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Thursday, July 24, 2014

Young gets 30 years in murder case

Friday, October 24, 2008

SHELBYVILLE -- The former Marshall County High School student who was charged in the 2007 shooting death of a car salesman here pleaded guilty this week and was sentenced to 30 years in prison.

Jason Young, 21, of Lewisburg will be nearly 47 years old when he might be put on parole, District Attorney Chuck Crawford said of the last of three defendants to be convicted for the murder of Bill Ross on Valentines Day 2007.

Young's 30-year sentence was handed down Monday in Bedford County Circuit Court by Judge Robert Crigler. It stems from Young's agreement to turn state's evidence against Ashley Cook who was convicted on Oct. 15 by jurors selected in Lynchburg because of publicity surrounding her first trial that ended in a hung jury.

"He accepted full responsibility for what he'd done by testifying in the Ashley Cook trial," Crawford said of the woman who shot Ross three times while he lay asleep in bed at home on Wartrace Pike just outside of Shelbyville.

By pleading guilty to second-degree murder, Young accepted a 30-year sentence, the prosecutor said. The youngest of the three culprits becomes eligible for a parole hearing after serving 85 percent of the 30 years minus all the "good time" he might deduct because of rules administered by the Tennessee Department of Corrections.

"His testimony was very helpful to the state," Crawford said. "If someone was going to get help from the state in this case, it couldn't have been the woman who hatched the plot or the woman who shot Mr. Ross three times."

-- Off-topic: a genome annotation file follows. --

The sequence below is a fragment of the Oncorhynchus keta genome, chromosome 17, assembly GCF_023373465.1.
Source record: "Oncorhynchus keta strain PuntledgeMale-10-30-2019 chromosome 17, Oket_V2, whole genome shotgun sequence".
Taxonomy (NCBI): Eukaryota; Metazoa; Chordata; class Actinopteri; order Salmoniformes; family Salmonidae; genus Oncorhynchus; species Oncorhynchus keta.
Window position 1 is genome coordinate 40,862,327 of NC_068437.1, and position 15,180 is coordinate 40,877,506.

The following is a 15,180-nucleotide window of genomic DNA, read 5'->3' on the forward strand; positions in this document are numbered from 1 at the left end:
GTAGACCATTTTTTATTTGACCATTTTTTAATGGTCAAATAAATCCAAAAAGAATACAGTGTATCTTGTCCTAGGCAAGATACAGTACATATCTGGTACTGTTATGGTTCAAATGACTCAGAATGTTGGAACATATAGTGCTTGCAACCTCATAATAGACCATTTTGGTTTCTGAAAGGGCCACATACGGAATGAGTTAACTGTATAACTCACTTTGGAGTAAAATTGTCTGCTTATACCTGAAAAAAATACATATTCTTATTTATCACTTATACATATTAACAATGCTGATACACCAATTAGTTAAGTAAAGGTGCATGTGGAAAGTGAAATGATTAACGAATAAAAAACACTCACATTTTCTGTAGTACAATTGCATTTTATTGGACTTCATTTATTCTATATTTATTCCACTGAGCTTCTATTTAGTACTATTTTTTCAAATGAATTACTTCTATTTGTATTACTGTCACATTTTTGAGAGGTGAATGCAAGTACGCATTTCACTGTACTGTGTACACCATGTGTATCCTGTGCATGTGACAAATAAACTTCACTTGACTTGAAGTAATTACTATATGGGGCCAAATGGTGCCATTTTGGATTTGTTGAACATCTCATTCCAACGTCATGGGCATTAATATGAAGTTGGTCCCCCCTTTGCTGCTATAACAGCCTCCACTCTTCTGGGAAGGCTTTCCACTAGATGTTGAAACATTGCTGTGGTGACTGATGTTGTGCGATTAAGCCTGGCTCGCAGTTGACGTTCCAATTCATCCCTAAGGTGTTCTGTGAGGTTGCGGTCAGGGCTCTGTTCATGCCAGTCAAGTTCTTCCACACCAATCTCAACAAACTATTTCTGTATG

The car salesman's widow, Kimberly Ross, pleaded guilty of first degree murder during a November hearing in the Marshall County Courthouse where she was sentenced to life in prison for plotting her husband's death.

She was engaged to an Oklahoma man who'd been wiring her money to cash counters in Lewisburg, according to case file information.

Cook testified early last week that the defendants handed the gun back and forth to each other several times before Kimberly Ross pushed the gun on Cook who then turned and shot the sleeping salesman.

Assistant District Attorney Mike Randles presented Young's plea agreement to Crigler, according to the district attorney who praised his prosecutor for doing a "phenomenal job" during Cook's trial.

Randles "eviscerated" Cook's testimony, Crawford said. Media at the trial noticed the jury's reaction when Cook was caught in a lie, thereby foreshadowing the guilty verdicts.

Cook is to be sentenced by Crigler during a hearing scheduled for Nov. 17.

The Ross couple lived in Cornersville for a few years after they married. They'd been childhood friends where they grew up in another state. Beyond his sales career, Bill Ross was a volunteer fireman. The couple moved to Lewisburg where their home became something of a gathering place where visitors referred to Kimberly Ross as "Mom."